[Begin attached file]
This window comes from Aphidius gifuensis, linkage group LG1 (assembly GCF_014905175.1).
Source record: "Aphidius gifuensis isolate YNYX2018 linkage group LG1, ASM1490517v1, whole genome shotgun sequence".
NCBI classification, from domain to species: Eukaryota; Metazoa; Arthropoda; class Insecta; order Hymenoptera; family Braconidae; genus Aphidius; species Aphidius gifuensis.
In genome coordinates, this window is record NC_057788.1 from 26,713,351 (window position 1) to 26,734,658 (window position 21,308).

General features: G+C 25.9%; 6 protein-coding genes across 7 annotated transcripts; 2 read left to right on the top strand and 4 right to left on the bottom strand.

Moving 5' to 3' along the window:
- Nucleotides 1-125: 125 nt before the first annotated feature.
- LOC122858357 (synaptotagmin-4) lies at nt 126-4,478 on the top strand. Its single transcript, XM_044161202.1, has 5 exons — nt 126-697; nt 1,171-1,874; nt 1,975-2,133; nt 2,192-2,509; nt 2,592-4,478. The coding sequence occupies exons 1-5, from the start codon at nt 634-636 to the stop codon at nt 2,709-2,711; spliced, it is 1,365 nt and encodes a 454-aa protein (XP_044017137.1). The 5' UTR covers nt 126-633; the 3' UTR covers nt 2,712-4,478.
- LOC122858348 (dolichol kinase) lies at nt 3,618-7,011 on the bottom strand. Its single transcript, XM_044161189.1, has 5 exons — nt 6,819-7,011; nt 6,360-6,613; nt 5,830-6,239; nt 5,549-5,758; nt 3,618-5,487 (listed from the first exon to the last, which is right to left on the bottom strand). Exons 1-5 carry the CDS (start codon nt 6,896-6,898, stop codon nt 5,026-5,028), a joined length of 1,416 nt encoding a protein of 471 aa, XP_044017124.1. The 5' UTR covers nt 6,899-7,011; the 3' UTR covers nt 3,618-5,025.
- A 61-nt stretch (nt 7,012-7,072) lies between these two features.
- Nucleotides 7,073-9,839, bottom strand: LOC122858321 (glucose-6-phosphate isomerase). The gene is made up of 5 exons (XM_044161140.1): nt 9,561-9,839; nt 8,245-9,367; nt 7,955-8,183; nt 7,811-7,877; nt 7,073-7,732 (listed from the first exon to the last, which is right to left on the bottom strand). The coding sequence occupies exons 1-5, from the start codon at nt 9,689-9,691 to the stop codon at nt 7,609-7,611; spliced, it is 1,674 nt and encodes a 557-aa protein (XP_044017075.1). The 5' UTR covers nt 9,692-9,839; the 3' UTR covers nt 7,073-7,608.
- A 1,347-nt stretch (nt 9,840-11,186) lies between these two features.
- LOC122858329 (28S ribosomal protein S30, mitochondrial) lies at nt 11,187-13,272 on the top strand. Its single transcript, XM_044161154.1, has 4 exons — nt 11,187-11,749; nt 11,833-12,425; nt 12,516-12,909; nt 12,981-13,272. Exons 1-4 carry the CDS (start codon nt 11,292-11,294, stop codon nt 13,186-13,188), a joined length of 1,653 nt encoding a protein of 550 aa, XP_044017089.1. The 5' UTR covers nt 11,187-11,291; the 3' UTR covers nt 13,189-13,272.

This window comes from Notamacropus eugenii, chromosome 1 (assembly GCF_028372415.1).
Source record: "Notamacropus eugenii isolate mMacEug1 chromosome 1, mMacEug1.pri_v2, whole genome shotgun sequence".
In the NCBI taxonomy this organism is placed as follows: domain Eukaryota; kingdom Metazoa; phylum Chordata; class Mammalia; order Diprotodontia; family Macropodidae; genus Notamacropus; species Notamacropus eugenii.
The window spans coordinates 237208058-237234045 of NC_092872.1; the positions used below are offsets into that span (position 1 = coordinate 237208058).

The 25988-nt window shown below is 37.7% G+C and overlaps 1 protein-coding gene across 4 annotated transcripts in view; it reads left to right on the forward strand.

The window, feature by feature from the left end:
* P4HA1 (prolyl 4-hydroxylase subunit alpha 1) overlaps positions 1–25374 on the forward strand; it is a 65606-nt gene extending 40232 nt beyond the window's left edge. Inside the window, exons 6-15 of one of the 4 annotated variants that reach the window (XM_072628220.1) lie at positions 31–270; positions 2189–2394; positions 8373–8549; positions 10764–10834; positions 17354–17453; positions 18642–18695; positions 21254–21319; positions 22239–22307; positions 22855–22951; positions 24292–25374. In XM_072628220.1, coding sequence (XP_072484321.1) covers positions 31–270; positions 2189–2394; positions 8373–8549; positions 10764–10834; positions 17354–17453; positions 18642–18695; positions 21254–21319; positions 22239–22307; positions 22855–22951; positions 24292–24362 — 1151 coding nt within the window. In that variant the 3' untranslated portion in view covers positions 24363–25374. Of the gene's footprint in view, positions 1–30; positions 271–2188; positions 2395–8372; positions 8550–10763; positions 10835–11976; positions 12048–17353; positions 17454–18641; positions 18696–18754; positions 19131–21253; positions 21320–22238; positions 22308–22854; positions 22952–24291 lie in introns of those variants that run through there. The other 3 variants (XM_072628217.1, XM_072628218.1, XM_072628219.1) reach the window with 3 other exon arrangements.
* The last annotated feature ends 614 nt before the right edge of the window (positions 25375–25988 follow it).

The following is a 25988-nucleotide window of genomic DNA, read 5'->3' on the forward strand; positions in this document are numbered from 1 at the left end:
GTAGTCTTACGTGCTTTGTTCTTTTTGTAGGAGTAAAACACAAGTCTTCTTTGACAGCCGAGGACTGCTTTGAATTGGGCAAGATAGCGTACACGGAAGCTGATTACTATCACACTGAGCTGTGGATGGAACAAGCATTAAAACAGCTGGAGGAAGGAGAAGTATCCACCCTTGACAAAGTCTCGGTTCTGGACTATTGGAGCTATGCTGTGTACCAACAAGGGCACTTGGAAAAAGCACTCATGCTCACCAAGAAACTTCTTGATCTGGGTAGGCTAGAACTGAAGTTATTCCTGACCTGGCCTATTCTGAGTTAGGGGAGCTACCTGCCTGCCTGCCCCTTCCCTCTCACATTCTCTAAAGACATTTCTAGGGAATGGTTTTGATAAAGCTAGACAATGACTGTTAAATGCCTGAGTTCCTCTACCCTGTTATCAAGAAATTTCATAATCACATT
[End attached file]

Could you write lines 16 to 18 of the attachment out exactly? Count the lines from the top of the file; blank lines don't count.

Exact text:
In the NCBI taxonomy this organism is placed as follows: domain Eukaryota; kingdom Metazoa; phylum Chordata; class Mammalia; order Diprotodontia; family Macropodidae; genus Notamacropus; species Notamacropus eugenii.
The window spans coordinates 237208058-237234045 of NC_092872.1; the positions used below are offsets into that span (position 1 = coordinate 237208058).

The 25988-nt window shown below is 37.7% G+C and overlaps 1 protein-coding gene across 4 annotated transcripts in view; it reads left to right on the forward strand.